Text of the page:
The Covid19 pandemic and the limitations of lockdown on movement has made us re-examine how we interact with each other.
Many businesses have either had to close down (hopefully for the period of lockdown only), repurpose what they do or adapt how they work and deliver products.
Today our economy is very much a linear one – where we buy products that will have a limited life span and which we then throw out and get a new one when that time is up.
Despite there being a global climate emergency amongst the first things to be abandoned or delayed were recycling measures both locally and nationally.
The Scottish Government’s Deposit Return Scheme will not be operational now until July 2022. 15 months late.
Sarah Moyes, Friends of the Earth Scotland’s Plastic and Circular Economy Campaigner said:
“While we understand that we are facing an unprecedented situation right now, the political decision to delay the introduction of the Deposit Return Scheme was taken prior to the beginning of the restrictions arising in relation to COVID-19.
“This 15 month delay risks not only an increase in plastic pollution in Scotland, but since the Deposit Return Scheme is a crucial step towards reducing our climate emissions, it will make it more difficult to meet the Government’s 2030 target of reducing emissions by 75%.
“Plastic pollution is an environmental emergency which risks getting worse due to coronavirus with a resurgence in single-use plastics. It is vital that as we come out of this pandemic, we take strong political action to prevent us from reversing the positive long-term gains we have already secured in the battle against plastic pollution.”
The Circular Economy
Hosted by XpoNorth, a virtual meeting was held on Thursday 14th of May to explore concepts behind a circular economy with Helen Lavery of Zero Waste Scotland.
The three main components of a successful circular economy are:
- design out waste and pollution
- keep products and materials in use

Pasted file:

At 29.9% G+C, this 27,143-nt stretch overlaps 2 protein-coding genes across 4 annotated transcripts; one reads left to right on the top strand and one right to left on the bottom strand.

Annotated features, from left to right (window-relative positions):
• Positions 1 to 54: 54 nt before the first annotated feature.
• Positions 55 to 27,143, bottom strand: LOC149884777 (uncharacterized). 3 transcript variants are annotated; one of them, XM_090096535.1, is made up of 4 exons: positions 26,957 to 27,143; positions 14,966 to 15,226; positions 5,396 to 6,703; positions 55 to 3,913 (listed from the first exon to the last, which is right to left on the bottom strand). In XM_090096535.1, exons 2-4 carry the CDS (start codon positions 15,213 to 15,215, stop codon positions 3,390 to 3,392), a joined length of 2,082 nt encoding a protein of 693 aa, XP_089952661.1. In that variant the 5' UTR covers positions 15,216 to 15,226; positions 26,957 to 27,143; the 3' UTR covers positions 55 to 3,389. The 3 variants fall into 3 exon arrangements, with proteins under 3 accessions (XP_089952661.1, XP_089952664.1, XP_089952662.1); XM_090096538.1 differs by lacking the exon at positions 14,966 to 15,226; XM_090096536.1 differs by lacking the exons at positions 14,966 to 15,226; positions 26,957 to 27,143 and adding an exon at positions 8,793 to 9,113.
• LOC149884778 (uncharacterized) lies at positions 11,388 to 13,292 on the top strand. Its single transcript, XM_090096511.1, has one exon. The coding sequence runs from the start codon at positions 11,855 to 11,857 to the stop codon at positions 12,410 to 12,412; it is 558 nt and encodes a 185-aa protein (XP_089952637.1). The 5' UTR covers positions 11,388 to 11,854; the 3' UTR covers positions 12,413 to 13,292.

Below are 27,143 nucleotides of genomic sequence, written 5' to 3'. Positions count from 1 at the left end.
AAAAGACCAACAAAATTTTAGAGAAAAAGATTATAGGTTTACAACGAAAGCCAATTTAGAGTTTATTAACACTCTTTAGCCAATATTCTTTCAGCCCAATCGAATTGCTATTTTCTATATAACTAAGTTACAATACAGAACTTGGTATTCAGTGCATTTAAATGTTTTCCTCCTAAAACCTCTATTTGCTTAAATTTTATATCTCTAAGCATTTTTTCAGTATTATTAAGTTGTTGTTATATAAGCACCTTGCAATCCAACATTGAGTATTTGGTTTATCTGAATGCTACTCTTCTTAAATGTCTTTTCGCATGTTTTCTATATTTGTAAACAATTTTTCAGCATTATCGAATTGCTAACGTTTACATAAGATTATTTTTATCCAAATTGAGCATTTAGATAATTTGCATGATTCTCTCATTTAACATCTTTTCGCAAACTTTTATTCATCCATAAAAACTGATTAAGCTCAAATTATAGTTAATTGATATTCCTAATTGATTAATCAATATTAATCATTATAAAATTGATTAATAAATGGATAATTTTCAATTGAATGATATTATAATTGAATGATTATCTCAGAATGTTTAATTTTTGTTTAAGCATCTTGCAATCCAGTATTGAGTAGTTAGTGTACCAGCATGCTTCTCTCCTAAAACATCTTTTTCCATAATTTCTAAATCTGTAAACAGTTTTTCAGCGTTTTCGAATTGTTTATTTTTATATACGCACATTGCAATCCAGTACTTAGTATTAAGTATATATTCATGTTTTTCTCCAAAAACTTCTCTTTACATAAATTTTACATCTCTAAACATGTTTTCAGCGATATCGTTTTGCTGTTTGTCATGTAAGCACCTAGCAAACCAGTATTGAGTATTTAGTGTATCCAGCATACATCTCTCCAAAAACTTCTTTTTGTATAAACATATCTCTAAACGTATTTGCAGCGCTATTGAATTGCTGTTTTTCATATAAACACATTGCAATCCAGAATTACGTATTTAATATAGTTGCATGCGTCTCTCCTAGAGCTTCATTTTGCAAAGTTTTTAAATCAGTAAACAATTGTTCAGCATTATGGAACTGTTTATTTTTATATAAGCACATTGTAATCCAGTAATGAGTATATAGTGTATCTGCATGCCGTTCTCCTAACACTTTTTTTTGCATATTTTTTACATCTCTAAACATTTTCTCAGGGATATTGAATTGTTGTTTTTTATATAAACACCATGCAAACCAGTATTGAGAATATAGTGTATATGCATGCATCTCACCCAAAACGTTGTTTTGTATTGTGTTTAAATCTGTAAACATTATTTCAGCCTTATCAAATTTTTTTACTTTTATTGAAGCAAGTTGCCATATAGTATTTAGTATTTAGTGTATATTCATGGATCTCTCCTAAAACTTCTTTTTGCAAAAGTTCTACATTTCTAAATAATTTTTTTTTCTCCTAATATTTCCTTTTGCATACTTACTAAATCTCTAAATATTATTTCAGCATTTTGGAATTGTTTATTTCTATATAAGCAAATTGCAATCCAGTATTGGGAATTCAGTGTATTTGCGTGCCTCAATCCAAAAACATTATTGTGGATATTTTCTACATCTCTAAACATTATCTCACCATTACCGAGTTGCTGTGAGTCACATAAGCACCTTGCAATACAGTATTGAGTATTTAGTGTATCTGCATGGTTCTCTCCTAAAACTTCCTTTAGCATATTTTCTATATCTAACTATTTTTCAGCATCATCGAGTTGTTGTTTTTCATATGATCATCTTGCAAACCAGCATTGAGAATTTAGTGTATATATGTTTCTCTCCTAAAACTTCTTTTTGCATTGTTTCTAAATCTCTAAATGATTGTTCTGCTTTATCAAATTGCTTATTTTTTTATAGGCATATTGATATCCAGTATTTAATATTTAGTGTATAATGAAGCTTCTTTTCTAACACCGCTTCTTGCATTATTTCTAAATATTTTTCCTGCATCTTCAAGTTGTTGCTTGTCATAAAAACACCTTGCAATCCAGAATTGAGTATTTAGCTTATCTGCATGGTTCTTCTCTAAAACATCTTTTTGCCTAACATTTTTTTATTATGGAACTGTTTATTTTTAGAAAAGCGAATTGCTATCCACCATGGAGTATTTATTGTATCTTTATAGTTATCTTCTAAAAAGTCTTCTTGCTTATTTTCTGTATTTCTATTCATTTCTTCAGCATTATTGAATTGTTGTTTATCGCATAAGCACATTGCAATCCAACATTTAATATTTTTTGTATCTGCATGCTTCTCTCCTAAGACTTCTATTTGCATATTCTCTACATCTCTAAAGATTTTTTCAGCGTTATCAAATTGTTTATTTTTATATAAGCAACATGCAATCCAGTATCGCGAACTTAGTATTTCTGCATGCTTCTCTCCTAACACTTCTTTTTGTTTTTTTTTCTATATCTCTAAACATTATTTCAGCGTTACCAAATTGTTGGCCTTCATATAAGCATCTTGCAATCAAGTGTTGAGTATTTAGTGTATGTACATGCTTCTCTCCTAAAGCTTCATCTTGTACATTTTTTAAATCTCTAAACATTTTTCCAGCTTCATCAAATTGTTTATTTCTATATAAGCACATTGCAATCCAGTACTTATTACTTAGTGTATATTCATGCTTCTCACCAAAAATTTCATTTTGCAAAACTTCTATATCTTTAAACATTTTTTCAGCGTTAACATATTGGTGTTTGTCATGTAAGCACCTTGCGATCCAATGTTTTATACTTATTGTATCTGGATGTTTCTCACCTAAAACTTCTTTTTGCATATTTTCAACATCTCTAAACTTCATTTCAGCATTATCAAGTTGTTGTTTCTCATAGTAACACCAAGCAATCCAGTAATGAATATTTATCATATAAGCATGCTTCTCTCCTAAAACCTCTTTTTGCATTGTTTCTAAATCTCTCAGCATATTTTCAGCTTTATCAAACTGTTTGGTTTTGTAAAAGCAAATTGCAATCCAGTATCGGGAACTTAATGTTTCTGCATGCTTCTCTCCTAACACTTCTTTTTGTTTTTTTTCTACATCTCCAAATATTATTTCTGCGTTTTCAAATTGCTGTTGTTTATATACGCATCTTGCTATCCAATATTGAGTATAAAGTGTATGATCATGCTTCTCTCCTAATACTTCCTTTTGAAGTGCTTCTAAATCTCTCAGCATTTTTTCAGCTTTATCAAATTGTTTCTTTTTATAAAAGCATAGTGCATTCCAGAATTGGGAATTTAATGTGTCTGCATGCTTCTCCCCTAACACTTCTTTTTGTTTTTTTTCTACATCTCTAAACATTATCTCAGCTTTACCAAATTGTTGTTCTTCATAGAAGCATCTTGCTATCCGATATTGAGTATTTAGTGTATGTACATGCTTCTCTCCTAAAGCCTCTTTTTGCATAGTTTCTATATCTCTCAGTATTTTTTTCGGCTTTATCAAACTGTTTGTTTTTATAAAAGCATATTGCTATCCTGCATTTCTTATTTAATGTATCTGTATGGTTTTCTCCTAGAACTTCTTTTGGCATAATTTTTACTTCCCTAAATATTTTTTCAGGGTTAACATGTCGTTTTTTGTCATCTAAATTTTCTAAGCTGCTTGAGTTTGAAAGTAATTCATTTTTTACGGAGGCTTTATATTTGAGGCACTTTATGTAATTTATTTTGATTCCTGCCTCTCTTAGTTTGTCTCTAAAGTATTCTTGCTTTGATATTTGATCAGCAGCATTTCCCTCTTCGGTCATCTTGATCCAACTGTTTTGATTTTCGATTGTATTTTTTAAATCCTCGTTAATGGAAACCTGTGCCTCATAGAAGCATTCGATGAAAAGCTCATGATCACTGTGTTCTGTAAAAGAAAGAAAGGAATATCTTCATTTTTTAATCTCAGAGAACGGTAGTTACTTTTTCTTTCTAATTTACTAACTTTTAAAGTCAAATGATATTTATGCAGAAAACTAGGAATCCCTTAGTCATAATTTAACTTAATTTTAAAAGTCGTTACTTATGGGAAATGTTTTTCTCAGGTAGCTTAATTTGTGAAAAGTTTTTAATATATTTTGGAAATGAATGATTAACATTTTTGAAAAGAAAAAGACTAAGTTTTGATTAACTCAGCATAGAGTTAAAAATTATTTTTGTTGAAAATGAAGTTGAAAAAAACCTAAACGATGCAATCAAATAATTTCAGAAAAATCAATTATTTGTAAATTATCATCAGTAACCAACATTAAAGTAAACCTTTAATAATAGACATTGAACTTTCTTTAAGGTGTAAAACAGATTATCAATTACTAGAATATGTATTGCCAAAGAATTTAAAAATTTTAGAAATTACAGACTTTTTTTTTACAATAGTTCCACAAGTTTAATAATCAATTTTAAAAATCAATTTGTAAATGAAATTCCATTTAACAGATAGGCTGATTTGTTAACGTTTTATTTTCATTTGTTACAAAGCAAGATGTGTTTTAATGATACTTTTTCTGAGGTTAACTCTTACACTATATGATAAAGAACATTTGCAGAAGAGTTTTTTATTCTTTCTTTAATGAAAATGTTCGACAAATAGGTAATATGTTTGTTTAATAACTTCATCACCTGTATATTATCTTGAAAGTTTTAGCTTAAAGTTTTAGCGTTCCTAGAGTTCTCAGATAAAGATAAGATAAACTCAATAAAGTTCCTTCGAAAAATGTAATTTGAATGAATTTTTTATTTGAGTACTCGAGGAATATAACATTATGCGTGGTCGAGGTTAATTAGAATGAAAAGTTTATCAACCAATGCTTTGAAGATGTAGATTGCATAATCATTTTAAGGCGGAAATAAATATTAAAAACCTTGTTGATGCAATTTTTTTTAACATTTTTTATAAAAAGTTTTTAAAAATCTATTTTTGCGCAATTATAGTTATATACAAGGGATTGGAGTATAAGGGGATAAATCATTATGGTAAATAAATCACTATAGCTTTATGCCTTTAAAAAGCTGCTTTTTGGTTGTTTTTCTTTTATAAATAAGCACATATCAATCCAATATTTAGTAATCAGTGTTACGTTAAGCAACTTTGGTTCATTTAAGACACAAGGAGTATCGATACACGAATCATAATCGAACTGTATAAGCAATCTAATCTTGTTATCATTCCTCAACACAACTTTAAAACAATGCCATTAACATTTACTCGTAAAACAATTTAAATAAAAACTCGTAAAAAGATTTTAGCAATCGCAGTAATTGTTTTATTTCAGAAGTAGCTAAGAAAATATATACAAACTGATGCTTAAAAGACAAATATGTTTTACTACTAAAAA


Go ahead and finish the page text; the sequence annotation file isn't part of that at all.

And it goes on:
- regenerate natural systems
A circular economy relies on a shift in the manufacturer/customer relationship.
Do we need all the products we have bought for DIY projects in the home or would hiring these tools be a smarter use of our money?
Could manufacturers have a return policy for products when they need to be replaced so that more of them could be reused or recycled and used to make other goods?
Key to all of this is getting it right from the start and for products/services that is in the design phase. Currently over 80% of the ecological costs of a product are determined before it is even created.
Disposing of waste is expensive – a circular economy results in more products lasting longer, being recycled, repaired and not filling up landfills.
There are excellent examples of this already happening but to be successful it requires a rethink at governmental level of how our future economy will develop.
Returning to the issue of the deposit return scheme in Scotland- now put off till at least July 2022 – in Norway 95% of plastic bottles are recycled.
All bottles and cans with the characteristic Norwegian deposit-label are possible to deposit all over the country due to our national deposit scheme. Our sole purpose is not an economic profit, but to always increase the number of collected beverage containers our eco-friendly, cost-effective deposit scheme can handle. We are strongly motivated to contribute to a better environment, thus we have invested in new, highly effective and modern recycling facilities. This ensures a clean environment and a better future. Infinitum
- In 2019, Infinitum collected 598,624,841 cans and 556,570,130 bottles labeled with the deposit symbol.
- There are roughly 3, 700 reverse vending machines in Norway, and there are 12,000 collection points throughout the country where you can return your empties.
- 2,873 bottles and 2,538 beverage cans are labeled with Infinitum’s deposit symbol.
- The reverse vending machines accept almost 6 050 foreign beverage cans and bottles. You can therefore return these empties, but you do not receive a deposit back when you do.
It can be done.
Governments’ could learn a lot from the Covid19 pandemic – not just in the importance of public health, the inequality in our communities and valuing those who have kept our society going. But also it is an opportunity to look at our economy – the importance of a Universal Basic Income and the way forward for us to address the global climate emergency by embracing the concepts of a circular economy and focusing future policy on that aim.
Reporter: Fiona Grahame